What Makes a Car Engine Ping?

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What Makes a Car Engine Ping?

What makes a car engine ping? Several reasons make the engine ping, however, the reasons will depend on the condition. If the engine produces pinging noise when driving uphill but no noise when driving on normal roads, it means the fuel you use is a low-grade fuel or the air that comes in the combustion chamber is thin.

Pinging noise is usually related to an engine problem, also pinging can also related to low octane gasoline especially while driving uphill. Low-grade gasoline with an octane rating of 88 and below can cause the engine pinging noise because low octane gasoline tends to burn quickly or will self-ignite just before the piston reaches the top of the combustion chamber, this phenomenon is called pre-ignition. Pre-ignition usually happens when the engine is extremely hot and under stress like when driving uphill.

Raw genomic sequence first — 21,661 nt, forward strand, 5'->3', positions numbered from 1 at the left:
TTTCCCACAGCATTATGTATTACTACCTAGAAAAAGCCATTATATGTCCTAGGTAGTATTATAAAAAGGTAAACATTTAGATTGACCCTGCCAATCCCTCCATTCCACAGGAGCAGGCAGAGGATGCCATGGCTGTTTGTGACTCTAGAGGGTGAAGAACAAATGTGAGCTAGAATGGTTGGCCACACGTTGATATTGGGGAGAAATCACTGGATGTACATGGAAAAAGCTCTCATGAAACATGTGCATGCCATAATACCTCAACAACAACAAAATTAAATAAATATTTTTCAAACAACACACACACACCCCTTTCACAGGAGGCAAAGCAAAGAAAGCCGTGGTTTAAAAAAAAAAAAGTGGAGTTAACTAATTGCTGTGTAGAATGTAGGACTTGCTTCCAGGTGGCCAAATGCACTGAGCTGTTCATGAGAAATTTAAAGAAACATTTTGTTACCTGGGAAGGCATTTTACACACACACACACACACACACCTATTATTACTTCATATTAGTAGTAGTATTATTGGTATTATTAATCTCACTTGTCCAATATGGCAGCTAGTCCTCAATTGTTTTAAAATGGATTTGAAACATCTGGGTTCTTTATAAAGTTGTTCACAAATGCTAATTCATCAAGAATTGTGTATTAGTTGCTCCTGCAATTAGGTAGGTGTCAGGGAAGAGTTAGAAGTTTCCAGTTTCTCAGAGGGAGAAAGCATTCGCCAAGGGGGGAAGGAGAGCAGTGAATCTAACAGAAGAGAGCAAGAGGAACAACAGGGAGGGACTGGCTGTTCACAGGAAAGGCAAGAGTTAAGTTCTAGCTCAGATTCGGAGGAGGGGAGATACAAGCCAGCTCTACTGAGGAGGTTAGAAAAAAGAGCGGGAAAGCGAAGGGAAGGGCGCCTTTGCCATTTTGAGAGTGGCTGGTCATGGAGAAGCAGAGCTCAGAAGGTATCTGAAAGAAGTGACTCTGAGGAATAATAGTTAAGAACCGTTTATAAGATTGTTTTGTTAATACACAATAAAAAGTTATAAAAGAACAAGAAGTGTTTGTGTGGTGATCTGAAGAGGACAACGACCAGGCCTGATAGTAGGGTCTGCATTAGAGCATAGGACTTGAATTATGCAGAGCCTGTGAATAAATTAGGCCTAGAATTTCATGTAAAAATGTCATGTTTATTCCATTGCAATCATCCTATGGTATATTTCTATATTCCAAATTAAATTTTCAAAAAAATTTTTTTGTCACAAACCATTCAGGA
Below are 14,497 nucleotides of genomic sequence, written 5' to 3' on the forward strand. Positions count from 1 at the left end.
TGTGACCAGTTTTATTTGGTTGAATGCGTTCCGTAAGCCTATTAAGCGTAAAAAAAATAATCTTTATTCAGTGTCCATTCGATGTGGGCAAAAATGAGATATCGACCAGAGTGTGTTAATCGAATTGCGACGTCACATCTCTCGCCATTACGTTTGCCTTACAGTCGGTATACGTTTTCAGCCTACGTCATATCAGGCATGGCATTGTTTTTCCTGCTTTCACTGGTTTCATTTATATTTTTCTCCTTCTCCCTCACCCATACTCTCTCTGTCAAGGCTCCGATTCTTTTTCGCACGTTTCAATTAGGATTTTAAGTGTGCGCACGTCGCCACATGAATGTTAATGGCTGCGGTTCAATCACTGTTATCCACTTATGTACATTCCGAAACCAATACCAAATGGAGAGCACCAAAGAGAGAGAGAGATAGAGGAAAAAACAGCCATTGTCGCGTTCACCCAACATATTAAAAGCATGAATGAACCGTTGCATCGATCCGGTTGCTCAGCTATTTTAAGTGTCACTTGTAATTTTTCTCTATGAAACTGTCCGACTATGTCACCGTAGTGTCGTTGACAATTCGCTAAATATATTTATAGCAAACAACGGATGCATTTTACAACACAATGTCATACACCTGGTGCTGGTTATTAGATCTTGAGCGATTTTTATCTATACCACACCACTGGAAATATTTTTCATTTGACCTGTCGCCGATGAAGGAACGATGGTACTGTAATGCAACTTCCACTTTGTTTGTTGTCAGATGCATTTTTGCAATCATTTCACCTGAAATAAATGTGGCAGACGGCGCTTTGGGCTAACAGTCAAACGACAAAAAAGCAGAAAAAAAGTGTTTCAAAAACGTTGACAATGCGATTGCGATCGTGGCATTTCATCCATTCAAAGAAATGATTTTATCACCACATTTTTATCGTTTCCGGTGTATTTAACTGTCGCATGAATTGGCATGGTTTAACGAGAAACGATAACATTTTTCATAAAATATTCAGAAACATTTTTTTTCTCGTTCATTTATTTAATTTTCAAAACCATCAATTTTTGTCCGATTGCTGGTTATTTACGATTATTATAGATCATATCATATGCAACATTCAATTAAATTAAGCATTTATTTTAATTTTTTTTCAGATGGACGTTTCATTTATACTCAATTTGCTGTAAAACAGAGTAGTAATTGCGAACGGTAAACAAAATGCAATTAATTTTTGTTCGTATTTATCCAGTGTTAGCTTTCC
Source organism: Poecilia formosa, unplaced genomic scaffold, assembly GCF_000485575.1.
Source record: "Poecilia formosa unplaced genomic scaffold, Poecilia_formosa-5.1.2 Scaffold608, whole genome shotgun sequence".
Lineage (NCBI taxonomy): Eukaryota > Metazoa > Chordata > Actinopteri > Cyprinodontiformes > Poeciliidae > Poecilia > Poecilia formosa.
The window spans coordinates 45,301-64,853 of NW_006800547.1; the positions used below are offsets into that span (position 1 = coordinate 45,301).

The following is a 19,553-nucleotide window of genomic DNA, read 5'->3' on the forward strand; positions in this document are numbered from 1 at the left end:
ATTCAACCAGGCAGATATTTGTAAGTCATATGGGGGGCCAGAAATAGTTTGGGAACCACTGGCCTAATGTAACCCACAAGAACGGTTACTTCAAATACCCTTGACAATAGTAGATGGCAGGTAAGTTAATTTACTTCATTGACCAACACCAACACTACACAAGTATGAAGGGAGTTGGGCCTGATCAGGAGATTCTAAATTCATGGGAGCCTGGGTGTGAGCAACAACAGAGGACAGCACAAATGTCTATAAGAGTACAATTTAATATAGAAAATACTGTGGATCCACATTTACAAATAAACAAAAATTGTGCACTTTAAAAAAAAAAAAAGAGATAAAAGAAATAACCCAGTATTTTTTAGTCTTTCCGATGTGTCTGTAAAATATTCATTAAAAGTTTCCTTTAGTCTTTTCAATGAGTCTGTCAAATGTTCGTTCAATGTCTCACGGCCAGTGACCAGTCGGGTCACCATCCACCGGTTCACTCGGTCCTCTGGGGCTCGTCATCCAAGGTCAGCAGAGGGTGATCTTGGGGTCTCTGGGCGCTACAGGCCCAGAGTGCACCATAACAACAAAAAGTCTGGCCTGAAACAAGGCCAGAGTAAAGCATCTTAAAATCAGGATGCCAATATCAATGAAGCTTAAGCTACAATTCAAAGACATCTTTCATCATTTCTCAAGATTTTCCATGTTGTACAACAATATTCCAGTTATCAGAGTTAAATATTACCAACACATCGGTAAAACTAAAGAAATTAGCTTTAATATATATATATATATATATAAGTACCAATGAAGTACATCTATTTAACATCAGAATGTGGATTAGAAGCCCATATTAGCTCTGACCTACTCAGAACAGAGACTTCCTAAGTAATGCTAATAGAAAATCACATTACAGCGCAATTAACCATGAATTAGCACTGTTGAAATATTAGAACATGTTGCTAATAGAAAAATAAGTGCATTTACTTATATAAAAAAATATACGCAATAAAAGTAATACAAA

Another reason for pinging noise when going uphill is thin air. It is a fact that the air on high altitude is thin and when the engine is under severe stress like when driving uphill because the air is thin the fuel will self-ignite in the combustion chamber earlier than it should be thus pinging sound occur.

To solve this problem is to try to use high-grade gasoline such as gasoline with 92 octanes and up. You can easily found the rating printed on the front of the gas pump. Gasoline with higher grade tends to resist pre-ignition because it burns slower. Since there is no pre-ignition then there is no pinging sound.

Can I Switch From Premium to Regular Gas
Premium gas is labeled as 91 octane or higher, and the regular gas is those labeled 87 octane rating. Not all cars can use regular or that 87 octane gasoline.
Learn more: Can I Switch From Premium to Regular Gas

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